Buffalo cauliflower?

As the wave of "simple" or "simply" food products continues to inundate us with groceries notable by what they don't contain — no artificial colors or flavors, no preservatives, no trans-fat, no high-fructose corn syrup, etcetera — what is a food company to do if most of its products are already as simple as they can get? That's the dilemma faced by Birds Eye with its list of just-plain frozen vegetables.

Solution? Go the other way! Introducing Birds Eye Flavor Full frozen vegetables. True, Birds Eye offered several "lightly seasoned" and "lightly sauced" vegetables, but the word "lightly" wouldn't seem to apply here, and the deep-blue bags of the Flavor Full items mark them as quite different from the others.

Mr. Tidbit thinks that this is a sufficiently odd development that, rather than follow his usual space-saving practice of offering two or three examples, he's naming all eight varieties:

Barbecue Sweet Corn, Ranch Broccoli, Teriyaki Broccoli, Buffalo Cauliflower, Sour Cream and Onion Potatoes, Wasabi Peas, Fiesta Lime Corn and Sweet Chili Carrots.

Multiple Milanos

As long as he is violating his rule about not bothering to discuss new food products that are merely new flavors of existing ones — a guideline he uses to excuse himself from mentioning yet another flavor of potato chips or Special K cereal, not something as notable as Buffalo Cauliflower — Mr. Tidbit has to admit it might be worth remarking when three new flavors appear at once.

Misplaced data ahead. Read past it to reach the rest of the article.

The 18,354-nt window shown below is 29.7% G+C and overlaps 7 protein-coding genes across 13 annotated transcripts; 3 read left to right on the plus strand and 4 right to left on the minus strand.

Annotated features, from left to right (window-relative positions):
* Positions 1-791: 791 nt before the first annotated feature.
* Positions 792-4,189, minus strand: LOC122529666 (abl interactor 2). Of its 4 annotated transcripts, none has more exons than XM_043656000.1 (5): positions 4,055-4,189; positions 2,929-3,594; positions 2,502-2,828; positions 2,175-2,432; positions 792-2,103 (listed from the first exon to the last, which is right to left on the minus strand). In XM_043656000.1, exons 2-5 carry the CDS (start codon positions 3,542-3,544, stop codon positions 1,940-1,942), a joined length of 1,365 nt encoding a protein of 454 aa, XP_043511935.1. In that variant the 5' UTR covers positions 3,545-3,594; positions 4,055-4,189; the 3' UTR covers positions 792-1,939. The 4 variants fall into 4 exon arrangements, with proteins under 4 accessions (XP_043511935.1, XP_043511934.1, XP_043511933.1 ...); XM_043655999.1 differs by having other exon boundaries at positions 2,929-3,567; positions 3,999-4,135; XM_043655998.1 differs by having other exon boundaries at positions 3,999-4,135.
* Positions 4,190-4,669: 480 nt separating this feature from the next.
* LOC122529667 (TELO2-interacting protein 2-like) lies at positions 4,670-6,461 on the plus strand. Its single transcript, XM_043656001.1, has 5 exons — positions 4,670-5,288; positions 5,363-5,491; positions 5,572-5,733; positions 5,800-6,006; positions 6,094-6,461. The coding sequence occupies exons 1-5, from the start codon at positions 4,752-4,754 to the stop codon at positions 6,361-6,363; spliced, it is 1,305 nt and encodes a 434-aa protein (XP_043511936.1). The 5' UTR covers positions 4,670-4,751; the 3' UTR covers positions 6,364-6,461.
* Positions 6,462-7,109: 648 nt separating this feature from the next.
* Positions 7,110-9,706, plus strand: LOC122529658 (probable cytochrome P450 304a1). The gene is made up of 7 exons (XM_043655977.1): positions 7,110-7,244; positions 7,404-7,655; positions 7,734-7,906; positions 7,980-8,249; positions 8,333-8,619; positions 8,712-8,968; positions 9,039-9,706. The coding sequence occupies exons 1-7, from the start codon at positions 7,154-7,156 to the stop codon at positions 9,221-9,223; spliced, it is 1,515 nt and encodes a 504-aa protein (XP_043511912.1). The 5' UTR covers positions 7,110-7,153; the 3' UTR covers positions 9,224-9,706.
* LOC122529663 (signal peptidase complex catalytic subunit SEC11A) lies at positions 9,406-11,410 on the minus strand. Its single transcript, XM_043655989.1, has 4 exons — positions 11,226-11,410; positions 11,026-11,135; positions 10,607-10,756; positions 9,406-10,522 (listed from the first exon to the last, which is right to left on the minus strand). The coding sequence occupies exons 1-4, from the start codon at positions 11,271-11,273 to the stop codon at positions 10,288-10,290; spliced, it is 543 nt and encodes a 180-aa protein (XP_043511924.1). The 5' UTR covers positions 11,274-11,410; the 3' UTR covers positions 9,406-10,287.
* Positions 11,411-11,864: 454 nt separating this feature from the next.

Pepperidge Farm's line of Milano cookies was growing, slowly, over time, and it might be a marker of that slow growth that it took three years of salted caramel everything before we got new salted caramel chocolate Milanos. Mr. Tidbit has no idea why we also got new mocha chocolate Milanos and new "limited edition" banana chocolate Milanos at the same time.

Measured peanut butter

New in the peanut butter aisle: Skippy Baking 1/2 Cups, a four-pack of 4.5-ounce tublets for, as the package proclaims, "no-mess measuring," presumably for cookies and the like. Of course they cost more. Where Mr. Tidbit saw it, the 18-ounce four-pack was $4.29 (24 cents an ounce); the 16.3-ounce jar of Skippy was $3.29 (20 cents an ounce).

(Jif's long-standing entry in this "convenience" category is Jif to Go, eight-packs of 1.5-ounce tublets, presumably for sandwiches. They're overpriced, too.)

Al Sicherman